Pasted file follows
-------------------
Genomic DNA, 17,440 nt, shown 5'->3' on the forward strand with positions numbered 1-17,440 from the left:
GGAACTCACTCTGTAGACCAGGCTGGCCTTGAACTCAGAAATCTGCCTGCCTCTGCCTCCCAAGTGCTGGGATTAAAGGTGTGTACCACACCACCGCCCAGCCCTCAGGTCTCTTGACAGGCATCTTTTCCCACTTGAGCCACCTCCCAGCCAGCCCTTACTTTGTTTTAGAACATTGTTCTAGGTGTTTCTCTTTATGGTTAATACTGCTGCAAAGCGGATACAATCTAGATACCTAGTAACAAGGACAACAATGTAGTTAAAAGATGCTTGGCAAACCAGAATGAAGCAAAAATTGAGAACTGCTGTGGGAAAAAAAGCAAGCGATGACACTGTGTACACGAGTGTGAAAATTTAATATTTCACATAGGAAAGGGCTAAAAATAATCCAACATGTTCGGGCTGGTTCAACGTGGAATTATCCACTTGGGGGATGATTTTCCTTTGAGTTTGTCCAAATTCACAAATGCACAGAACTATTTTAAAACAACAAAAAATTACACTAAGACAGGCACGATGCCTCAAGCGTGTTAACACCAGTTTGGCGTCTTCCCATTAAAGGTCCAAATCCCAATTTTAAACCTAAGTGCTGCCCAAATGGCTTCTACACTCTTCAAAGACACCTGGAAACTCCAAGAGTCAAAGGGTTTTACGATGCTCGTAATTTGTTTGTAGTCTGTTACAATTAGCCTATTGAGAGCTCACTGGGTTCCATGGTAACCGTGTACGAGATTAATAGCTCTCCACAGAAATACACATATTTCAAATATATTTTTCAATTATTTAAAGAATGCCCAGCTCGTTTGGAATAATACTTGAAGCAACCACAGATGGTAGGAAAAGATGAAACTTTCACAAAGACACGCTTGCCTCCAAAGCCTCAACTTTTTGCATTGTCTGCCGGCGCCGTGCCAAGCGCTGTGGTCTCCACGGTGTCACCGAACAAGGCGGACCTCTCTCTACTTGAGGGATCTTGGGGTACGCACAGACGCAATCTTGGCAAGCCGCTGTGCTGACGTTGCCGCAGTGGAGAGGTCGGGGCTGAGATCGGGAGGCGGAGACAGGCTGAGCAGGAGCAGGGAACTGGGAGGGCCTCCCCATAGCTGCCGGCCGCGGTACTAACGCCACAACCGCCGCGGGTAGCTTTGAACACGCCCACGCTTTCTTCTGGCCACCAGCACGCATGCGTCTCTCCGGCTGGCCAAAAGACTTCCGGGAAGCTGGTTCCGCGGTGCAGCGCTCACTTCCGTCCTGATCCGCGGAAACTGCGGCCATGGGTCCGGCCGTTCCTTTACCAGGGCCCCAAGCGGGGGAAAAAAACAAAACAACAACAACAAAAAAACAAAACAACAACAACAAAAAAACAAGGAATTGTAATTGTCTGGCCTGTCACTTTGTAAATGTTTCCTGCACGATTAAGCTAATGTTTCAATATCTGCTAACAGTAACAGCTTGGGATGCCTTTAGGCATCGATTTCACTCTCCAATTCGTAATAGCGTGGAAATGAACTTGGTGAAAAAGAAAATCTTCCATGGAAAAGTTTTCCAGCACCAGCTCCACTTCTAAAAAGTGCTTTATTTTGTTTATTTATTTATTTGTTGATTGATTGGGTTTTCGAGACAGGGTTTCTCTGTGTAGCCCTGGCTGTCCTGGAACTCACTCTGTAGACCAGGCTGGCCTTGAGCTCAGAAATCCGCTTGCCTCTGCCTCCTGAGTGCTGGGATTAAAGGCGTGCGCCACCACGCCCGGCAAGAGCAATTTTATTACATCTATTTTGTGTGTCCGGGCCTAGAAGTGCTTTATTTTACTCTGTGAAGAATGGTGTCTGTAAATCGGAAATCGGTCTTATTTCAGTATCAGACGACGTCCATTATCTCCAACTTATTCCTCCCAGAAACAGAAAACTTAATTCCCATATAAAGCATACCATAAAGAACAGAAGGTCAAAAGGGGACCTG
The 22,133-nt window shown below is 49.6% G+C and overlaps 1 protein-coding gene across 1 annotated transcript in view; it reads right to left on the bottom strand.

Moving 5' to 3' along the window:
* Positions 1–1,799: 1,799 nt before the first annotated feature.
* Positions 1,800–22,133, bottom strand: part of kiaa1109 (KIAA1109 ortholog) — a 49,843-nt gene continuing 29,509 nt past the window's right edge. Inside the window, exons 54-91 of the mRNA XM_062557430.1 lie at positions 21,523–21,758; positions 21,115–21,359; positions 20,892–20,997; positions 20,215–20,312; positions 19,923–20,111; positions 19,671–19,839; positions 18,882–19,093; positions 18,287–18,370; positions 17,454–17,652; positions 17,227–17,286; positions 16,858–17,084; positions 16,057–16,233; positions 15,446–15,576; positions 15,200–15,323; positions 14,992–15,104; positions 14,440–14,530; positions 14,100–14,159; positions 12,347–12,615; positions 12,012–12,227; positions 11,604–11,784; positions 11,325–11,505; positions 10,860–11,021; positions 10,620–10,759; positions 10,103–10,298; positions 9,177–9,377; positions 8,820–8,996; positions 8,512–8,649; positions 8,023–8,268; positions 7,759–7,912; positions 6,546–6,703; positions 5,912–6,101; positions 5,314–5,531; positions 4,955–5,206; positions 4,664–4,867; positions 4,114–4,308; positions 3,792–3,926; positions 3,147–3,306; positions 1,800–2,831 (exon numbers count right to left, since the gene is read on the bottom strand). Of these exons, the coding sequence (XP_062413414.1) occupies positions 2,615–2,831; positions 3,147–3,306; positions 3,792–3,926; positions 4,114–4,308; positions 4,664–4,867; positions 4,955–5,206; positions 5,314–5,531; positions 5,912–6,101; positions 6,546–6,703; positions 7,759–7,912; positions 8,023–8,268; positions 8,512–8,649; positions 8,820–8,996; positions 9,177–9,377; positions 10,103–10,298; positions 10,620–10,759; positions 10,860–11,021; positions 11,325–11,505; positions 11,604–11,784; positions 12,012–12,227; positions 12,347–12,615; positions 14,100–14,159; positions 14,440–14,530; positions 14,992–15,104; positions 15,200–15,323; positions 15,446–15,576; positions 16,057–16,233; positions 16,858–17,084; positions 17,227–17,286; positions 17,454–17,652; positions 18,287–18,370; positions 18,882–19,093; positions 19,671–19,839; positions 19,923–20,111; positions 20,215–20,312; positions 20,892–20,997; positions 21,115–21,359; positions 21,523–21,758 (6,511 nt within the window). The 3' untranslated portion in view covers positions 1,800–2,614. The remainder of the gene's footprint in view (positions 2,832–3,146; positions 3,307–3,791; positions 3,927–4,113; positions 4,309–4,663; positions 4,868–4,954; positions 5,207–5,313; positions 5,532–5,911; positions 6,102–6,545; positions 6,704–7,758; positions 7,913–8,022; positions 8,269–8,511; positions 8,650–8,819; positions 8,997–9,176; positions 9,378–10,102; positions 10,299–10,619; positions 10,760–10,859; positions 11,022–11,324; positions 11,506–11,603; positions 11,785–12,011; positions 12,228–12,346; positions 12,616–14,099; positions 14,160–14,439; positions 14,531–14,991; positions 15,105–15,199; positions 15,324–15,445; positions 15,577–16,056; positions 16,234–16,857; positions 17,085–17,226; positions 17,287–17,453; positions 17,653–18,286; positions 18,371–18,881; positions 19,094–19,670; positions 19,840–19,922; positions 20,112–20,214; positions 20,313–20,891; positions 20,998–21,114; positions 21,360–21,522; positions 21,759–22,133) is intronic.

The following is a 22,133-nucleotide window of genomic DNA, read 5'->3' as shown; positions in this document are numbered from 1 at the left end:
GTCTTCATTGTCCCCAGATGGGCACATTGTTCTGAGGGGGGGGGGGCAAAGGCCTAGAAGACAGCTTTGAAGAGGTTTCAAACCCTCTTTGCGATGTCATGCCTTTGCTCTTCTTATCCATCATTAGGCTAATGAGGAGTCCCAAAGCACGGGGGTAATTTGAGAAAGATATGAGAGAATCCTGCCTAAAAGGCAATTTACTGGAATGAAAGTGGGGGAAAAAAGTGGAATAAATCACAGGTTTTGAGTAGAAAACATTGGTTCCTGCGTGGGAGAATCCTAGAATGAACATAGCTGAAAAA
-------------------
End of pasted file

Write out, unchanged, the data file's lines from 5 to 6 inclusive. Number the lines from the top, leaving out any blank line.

* Positions 1–1,799: 1,799 nt before the first annotated feature.
* Positions 1,800–22,133, bottom strand: part of kiaa1109 (KIAA1109 ortholog) — a 49,843-nt gene continuing 29,509 nt past the window's right edge. Inside the window, exons 54-91 of the mRNA XM_062557430.1 lie at positions 21,523–21,758; positions 21,115–21,359; positions 20,892–20,997; positions 20,215–20,312; positions 19,923–20,111; positions 19,671–19,839; positions 18,882–19,093; positions 18,287–18,370; positions 17,454–17,652; positions 17,227–17,286; positions 16,858–17,084; positions 16,057–16,233; positions 15,446–15,576; positions 15,200–15,323; positions 14,992–15,104; positions 14,440–14,530; positions 14,100–14,159; positions 12,347–12,615; positions 12,012–12,227; positions 11,604–11,784; positions 11,325–11,505; positions 10,860–11,021; positions 10,620–10,759; positions 10,103–10,298; positions 9,177–9,377; positions 8,820–8,996; positions 8,512–8,649; positions 8,023–8,268; positions 7,759–7,912; positions 6,546–6,703; positions 5,912–6,101; positions 5,314–5,531; positions 4,955–5,206; positions 4,664–4,867; positions 4,114–4,308; positions 3,792–3,926; positions 3,147–3,306; positions 1,800–2,831 (exon numbers count right to left, since the gene is read on the bottom strand). Of these exons, the coding sequence (XP_062413414.1) occupies positions 2,615–2,831; positions 3,147–3,306; positions 3,792–3,926; positions 4,114–4,308; positions 4,664–4,867; positions 4,955–5,206; positions 5,314–5,531; positions 5,912–6,101; positions 6,546–6,703; positions 7,759–7,912; positions 8,023–8,268; positions 8,512–8,649; positions 8,820–8,996; positions 9,177–9,377; positions 10,103–10,298; positions 10,620–10,759; positions 10,860–11,021; positions 11,325–11,505; positions 11,604–11,784; positions 12,012–12,227; positions 12,347–12,615; positions 14,100–14,159; positions 14,440–14,530; positions 14,992–15,104; positions 15,200–15,323; positions 15,446–15,576; positions 16,057–16,233; positions 16,858–17,084; positions 17,227–17,286; positions 17,454–17,652; positions 18,287–18,370; positions 18,882–19,093; positions 19,671–19,839; positions 19,923–20,111; positions 20,215–20,312; positions 20,892–20,997; positions 21,115–21,359; positions 21,523–21,758 (6,511 nt within the window). The 3' untranslated portion in view covers positions 1,800–2,614. The remainder of the gene's footprint in view (positions 2,832–3,146; positions 3,307–3,791; positions 3,927–4,113; positions 4,309–4,663; positions 4,868–4,954; positions 5,207–5,313; positions 5,532–5,911; positions 6,102–6,545; positions 6,704–7,758; positions 7,913–8,022; positions 8,269–8,511; positions 8,650–8,819; positions 8,997–9,176; positions 9,378–10,102; positions 10,299–10,619; positions 10,760–10,859; positions 11,022–11,324; positions 11,506–11,603; positions 11,785–12,011; positions 12,228–12,346; positions 12,616–14,099; positions 14,160–14,439; positions 14,531–14,991; positions 15,105–15,199; positions 15,324–15,445; positions 15,577–16,056; positions 16,234–16,857; positions 17,085–17,226; positions 17,287–17,453; positions 17,653–18,286; positions 18,371–18,881; positions 19,094–19,670; positions 19,840–19,922; positions 20,112–20,214; positions 20,313–20,891; positions 20,998–21,114; positions 21,360–21,522; positions 21,759–22,133) is intronic.